Weather conditions and natural disasters may adversely affect Coca-Cola FEMSA’s business, financial condition, results of operations and prospects.

Lower temperatures, higher rainfall and other adverse weather conditions such as typhoons and hurricanes, as well as natural disasters such as earthquakes and floods, may negatively impact consumer patterns, which may result in reduced sales of Coca-Cola FEMSA’s beverage offerings. Additionally, such adverse weather conditions and natural disasters may affect plant installed capacity, road infrastructure and points of sale in the territories where Coca-Cola FEMSA operates and limit its ability to produce, sell and distribute its products, thus affecting its business, financial condition, results of operations and prospects.

Coca-Cola FEMSA may not be able to successfully integrate its acquisitions and achieve the expected operational efficiencies or synergies.

Coca-Cola FEMSA has and may continue to acquire bottling operations and other businesses. Key elements to achieving the benefits and expected synergies of Coca-Cola FEMSA’s acquisitions and mergers are the integration of acquired or merged businesses’ operations into Coca-Cola FEMSA’s operations in a timely and effective manner and the retention of qualified and experienced key personnel. Coca-Cola FEMSA may incur unforeseen liabilities in connection with acquiring, taking control of, or managing bottling operations and other businesses and may encounter difficulties and unforeseen or additional costs in restructuring and integrating them

 

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into Coca-Cola FEMSA’s operating structure. We cannot assure you that these efforts will be successful or completed as expected, and Coca-Cola FEMSA’s business, financial condition, results of operations and prospects could be adversely affected if Coca-Cola FEMSA is unable to do so.

An impairment in the carrying value of distribution rights under Coca-Cola FEMSA’s bottler agreements and goodwill of acquired businesses could negatively affect its financial condition and results of operations.

Coca-Cola FEMSA periodically reviews the carrying value of its intangible assets, including distribution rights under its bottler agreements and goodwill of acquired businesses, to determine whether there is any indication that such assets have suffered an impairment. An impairment is recognized and the asset is reduced to fair value via a charge to earnings, when the carrying value of such asset exceeds its recoverable amount, which is the higher of its fair value less the cost to sell the asset, and its value in use. Events and conditions that could result in an impairment include changes in the industry in which Coca-Cola FEMSA operates, including competition, changes in consumer preferences, and other factors leading to reduction in expected sales or profitability. An impairment on the value of the distribution rights under its bottler agreements or goodwill of acquired territories could have a material adverse effect on Coca-Cola FEMSA’s financial condition and results of operations.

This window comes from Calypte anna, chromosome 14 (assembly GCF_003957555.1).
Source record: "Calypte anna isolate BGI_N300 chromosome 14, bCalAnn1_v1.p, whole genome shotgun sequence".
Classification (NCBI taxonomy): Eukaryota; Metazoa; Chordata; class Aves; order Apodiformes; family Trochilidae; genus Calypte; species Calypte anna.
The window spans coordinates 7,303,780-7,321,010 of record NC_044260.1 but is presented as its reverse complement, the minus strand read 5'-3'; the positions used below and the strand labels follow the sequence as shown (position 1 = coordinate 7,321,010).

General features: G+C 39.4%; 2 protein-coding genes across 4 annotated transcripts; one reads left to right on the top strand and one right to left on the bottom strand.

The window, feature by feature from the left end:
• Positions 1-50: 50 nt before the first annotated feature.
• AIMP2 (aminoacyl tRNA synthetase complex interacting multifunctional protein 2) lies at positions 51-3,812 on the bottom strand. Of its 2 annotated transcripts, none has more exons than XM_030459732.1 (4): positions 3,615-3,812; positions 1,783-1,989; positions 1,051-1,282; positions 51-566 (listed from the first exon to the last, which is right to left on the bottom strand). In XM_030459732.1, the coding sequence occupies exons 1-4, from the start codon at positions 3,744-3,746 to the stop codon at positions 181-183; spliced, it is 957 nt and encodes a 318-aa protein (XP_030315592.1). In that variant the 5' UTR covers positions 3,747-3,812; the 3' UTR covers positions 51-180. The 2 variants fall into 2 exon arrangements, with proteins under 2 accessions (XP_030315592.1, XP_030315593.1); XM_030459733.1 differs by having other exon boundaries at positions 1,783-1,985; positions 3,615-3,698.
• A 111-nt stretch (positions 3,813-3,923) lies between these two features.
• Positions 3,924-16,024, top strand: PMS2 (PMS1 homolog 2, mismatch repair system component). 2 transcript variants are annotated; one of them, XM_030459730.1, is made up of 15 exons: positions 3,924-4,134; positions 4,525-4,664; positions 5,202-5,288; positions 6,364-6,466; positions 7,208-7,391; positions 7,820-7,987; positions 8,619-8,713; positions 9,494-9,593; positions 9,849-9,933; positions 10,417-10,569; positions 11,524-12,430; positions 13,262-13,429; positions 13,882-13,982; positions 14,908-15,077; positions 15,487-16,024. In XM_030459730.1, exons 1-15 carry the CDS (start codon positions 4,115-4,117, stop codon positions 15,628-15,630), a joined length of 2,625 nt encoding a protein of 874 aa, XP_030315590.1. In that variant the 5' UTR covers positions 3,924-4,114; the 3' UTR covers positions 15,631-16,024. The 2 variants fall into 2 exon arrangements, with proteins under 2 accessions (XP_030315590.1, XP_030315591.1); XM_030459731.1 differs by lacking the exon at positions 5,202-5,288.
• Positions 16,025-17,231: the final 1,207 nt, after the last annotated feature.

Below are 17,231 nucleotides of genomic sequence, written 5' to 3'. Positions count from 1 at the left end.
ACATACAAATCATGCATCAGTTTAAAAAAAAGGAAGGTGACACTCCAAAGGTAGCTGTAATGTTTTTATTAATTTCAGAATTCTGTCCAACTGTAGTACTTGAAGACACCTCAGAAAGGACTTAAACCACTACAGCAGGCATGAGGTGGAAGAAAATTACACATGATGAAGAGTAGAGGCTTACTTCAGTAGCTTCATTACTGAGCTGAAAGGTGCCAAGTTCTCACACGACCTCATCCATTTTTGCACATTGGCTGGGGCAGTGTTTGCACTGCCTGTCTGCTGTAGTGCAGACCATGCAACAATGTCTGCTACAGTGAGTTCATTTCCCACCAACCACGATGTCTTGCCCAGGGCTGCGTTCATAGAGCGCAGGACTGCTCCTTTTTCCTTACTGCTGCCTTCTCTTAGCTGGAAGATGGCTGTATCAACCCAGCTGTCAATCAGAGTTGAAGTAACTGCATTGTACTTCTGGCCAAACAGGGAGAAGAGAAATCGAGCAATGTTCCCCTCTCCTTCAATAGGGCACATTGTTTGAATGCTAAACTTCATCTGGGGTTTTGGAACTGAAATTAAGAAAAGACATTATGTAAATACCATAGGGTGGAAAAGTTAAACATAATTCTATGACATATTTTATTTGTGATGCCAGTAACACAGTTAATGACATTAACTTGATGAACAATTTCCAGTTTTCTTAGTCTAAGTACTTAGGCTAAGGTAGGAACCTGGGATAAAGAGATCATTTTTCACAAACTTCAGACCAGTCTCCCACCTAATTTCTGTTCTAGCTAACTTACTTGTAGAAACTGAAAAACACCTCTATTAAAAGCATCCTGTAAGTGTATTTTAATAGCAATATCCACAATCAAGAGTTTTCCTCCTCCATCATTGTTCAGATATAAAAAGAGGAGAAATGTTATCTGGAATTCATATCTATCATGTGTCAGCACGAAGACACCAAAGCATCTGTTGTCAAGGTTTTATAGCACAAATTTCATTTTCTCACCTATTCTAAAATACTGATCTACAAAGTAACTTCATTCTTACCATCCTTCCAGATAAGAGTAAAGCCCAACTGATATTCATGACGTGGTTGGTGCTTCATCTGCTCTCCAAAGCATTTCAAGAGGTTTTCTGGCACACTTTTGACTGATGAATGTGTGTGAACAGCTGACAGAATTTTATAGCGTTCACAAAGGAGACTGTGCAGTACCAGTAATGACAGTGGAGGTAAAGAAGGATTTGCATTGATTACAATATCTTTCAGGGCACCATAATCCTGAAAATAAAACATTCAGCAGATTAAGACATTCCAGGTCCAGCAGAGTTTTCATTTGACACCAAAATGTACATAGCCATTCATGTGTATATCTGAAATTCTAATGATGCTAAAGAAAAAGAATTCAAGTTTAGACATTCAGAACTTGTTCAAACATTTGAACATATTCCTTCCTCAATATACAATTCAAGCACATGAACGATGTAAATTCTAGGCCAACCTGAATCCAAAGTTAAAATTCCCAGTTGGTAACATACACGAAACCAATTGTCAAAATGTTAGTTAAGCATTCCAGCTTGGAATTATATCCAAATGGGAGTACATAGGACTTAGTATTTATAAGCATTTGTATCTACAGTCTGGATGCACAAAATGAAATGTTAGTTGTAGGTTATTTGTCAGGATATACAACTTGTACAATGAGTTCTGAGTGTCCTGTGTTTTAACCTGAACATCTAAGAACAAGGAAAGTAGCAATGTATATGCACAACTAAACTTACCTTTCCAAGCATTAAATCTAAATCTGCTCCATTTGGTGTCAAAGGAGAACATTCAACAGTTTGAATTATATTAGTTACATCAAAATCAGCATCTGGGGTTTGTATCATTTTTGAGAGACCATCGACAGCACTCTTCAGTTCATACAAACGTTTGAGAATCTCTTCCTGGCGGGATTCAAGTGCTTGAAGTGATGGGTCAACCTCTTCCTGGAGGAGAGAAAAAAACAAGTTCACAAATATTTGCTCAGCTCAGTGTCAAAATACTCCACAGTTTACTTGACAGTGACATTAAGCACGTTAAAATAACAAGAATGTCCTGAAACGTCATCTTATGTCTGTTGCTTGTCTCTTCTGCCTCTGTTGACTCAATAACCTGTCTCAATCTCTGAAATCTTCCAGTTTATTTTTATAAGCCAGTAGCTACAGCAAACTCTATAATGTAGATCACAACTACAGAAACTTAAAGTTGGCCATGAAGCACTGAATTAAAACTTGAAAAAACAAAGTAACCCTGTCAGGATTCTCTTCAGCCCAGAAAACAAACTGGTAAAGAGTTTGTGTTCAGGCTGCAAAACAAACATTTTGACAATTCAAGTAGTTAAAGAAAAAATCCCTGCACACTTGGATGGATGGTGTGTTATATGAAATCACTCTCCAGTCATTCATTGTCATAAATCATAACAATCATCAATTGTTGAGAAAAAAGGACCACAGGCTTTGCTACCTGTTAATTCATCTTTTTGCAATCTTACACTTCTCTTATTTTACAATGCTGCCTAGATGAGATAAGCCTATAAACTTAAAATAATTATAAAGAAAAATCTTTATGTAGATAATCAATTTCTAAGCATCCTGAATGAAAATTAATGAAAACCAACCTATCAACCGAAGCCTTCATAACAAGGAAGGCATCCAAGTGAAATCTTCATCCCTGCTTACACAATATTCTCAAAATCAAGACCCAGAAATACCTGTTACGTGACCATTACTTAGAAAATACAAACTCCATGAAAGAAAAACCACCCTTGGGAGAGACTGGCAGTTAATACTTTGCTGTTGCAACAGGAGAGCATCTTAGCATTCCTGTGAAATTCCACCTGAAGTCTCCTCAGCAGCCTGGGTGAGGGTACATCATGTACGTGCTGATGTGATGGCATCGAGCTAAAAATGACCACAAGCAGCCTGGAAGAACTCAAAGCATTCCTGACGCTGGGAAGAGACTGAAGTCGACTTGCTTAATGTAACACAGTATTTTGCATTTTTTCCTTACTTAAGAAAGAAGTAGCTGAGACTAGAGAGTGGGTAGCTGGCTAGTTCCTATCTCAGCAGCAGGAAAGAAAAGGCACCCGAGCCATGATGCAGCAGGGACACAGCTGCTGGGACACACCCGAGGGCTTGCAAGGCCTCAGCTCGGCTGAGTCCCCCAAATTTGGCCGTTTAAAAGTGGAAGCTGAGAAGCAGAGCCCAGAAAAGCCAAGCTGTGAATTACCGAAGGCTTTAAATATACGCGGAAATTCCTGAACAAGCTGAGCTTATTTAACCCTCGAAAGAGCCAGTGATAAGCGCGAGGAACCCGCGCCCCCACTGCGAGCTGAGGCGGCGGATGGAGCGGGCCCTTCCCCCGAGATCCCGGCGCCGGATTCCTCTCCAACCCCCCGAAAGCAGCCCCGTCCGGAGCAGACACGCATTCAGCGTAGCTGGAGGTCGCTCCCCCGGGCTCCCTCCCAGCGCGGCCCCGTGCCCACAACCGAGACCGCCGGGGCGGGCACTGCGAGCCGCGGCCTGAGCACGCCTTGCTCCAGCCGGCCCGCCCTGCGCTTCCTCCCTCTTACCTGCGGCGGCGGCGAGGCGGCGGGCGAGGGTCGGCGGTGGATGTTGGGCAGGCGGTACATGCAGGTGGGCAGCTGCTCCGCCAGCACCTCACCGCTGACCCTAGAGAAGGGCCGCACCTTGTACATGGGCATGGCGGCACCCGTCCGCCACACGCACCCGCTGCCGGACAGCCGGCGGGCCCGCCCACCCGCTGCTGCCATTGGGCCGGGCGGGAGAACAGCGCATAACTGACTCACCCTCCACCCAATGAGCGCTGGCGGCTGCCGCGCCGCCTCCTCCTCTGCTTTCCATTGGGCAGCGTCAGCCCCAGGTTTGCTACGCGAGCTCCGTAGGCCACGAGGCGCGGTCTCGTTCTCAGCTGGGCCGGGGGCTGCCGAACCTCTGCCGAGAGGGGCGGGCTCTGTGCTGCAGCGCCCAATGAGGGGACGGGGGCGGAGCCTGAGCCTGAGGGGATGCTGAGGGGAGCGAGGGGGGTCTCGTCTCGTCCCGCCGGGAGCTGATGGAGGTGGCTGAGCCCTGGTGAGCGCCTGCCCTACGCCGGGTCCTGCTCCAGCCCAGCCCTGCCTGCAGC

FEMSA Comercio

Competition from other retailers in the markets where FEMSA Comercio operates could adversely affect its business, financial condition, results of operations and prospects.

The retail sector is highly competitive in the markets where FEMSA Comercio operates. The Proximity Division participates in the retail sector primarily through its OXXO stores, which face competition from small-format stores (such as 7-Eleven, Circle K, Tambo Mas and OK Market), other numerous chains of grocery retailers across the countries where it operates, other regional small-format retailers and small neighborhood stores. In particular, small neighborhood stores in Mexico can sometimes avoid regulatory oversight and taxation, enabling them to sell certain products at prices below average market prices. These small neighborhood stores may also improve their technological capabilities to enable credit card processing or online bill payments, which would diminish one of the Proximity Division’s competitive advantages.